gives some understanding. This requires making

measurements after every experiment so that

analysis of observed data will allow him to decide

what to do next

Design of experiments

A well planned set of experiments, in which all

parameters of interest are varied over a specified

range, is a much better approach to obtain

systematic data

Four Eras in the History of DOX

The agricultural origins, 1918 – 1940s

R. A. Fisher & his co-workers

Profound impact on agricultural science

Factorial designs, ANOVA

The first industrial era, 1951 – late 1970s

Box & Wilson, response surfaces

Applications in the chemical & process

industries

The second industrial era, late 1970s – 1990

Quality improvement initiatives in many

companies

Taguchi and robust parameter design, process

robustness

The modern era, beginning circa 1990

The Basic Principles of DOX

Randomization

Running the trials in an experiment in random

order

Notion of balancing out effects of “lurking”

variables

Replication

Sample size (improving precision of effect

estimation, estimation of error or background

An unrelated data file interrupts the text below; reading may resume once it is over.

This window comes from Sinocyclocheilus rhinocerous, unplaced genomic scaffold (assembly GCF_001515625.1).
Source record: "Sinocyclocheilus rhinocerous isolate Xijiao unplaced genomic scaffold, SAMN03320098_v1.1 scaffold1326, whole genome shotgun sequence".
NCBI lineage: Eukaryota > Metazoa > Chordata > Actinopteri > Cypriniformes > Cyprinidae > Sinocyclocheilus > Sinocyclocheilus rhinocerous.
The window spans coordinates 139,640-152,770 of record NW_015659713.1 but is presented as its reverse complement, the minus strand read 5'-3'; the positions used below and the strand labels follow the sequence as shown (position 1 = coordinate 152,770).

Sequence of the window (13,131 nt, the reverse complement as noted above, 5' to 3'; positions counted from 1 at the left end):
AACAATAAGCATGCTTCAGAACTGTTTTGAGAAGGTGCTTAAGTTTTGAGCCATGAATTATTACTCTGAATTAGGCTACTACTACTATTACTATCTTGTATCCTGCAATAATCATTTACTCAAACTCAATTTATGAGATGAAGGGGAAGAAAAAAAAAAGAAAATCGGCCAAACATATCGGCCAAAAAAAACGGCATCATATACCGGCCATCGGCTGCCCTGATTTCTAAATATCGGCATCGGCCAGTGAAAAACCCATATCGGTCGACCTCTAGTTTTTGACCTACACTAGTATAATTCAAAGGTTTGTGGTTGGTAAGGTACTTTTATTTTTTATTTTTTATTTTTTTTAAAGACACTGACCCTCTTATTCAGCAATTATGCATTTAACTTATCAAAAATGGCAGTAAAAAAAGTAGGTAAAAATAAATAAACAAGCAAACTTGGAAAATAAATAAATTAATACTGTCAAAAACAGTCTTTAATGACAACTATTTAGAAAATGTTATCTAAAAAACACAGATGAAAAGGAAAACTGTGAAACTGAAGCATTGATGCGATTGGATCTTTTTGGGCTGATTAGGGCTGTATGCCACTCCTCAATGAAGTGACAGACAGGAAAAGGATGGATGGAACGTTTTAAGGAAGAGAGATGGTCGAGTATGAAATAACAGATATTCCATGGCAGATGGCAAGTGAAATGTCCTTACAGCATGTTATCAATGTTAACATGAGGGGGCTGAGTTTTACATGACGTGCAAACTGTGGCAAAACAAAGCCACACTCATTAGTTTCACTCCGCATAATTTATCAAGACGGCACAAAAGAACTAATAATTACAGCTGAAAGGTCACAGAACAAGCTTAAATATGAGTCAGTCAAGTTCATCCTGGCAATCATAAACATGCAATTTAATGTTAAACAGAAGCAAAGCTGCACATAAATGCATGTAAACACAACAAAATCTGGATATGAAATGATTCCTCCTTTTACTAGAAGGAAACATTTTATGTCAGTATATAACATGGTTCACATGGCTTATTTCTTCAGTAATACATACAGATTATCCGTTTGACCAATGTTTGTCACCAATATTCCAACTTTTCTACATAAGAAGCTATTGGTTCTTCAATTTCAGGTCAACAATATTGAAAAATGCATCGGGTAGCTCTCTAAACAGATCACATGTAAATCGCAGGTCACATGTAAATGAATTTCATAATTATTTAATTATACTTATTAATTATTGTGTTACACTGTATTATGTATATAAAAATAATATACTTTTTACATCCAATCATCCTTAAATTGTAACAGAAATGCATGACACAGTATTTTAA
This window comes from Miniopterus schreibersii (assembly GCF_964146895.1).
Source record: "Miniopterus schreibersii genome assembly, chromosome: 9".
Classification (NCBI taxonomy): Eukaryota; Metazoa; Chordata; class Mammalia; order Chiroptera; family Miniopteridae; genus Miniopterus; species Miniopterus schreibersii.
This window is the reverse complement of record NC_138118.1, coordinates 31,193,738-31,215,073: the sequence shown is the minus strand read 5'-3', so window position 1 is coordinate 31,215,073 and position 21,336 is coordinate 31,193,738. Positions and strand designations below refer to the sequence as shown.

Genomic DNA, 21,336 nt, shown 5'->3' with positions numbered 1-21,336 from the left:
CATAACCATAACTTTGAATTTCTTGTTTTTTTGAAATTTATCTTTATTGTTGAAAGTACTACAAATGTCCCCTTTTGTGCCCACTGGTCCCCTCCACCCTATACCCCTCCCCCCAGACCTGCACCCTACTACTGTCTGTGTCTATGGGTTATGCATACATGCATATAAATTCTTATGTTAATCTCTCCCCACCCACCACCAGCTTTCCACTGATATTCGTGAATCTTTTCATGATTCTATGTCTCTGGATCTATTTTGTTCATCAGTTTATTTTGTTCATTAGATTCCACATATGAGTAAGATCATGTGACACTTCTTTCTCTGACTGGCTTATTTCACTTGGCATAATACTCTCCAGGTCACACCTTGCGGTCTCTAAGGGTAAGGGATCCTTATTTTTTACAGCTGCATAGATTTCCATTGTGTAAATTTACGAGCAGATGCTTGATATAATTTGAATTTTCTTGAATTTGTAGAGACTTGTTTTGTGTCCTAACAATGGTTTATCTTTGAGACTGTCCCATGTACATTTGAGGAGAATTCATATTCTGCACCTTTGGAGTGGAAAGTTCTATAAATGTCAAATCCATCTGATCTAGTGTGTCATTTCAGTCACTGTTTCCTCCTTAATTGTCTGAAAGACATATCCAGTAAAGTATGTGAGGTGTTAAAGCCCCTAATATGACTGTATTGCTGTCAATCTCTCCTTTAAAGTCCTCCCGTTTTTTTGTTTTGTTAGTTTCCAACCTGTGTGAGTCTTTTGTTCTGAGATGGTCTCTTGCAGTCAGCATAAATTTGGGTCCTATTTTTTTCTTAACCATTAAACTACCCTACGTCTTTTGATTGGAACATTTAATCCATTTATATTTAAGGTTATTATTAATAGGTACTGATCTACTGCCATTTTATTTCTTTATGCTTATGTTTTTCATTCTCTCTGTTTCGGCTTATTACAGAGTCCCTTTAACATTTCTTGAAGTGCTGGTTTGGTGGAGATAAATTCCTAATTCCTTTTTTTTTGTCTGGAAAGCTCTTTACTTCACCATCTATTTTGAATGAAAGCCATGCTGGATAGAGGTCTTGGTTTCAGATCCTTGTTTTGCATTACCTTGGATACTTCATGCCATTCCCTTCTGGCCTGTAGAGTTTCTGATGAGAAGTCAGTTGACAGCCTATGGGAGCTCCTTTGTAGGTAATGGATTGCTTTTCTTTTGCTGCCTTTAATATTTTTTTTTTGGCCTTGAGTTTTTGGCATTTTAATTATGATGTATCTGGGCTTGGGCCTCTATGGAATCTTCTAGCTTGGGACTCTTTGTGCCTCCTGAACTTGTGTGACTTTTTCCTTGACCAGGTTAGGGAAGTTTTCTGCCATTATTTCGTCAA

noise)

Replication versus repeat measurements? (see

page 13)

Blocking

48 Dealing withDOX

nuisance factors

6E Montgomery

Strategy of Experimentation

“Best-guess” experiments

Used a lot

More successful than you might suspect, but

there are disadvantages…

One-factor-at-a-time (OFAT)

experiments

Sometimes associated with the “scientific” or

“engineering” method

Devastated by interaction, also very inefficient

Statistically designed experiments

Based on Fisher’s factorial concept

49 DOX 6E Montgomery

Determining the design space

Ref :http://www.gmpua.com/World/Manu/07/i.htm

Methods of statistical design of experiments

Ref :http://www.gmpua.com/World/Manu/07/i.htm

Formula to find Taguchi’s Loss Fn

Taguchi uses Quadratic Equation to determine

loss Curve

L (x) = k (x-N)²

Where L (x) = Loss Function,

k = C/d² = Constant of proportionality,

where C – Loss associated with sp limit

d - Deviation of specification from

target value

x = Quality Features of selected product,

N = Nominal Value of the product and

(x-N) = Tolerance

Main Effect Plot

Interactions Plot

P Value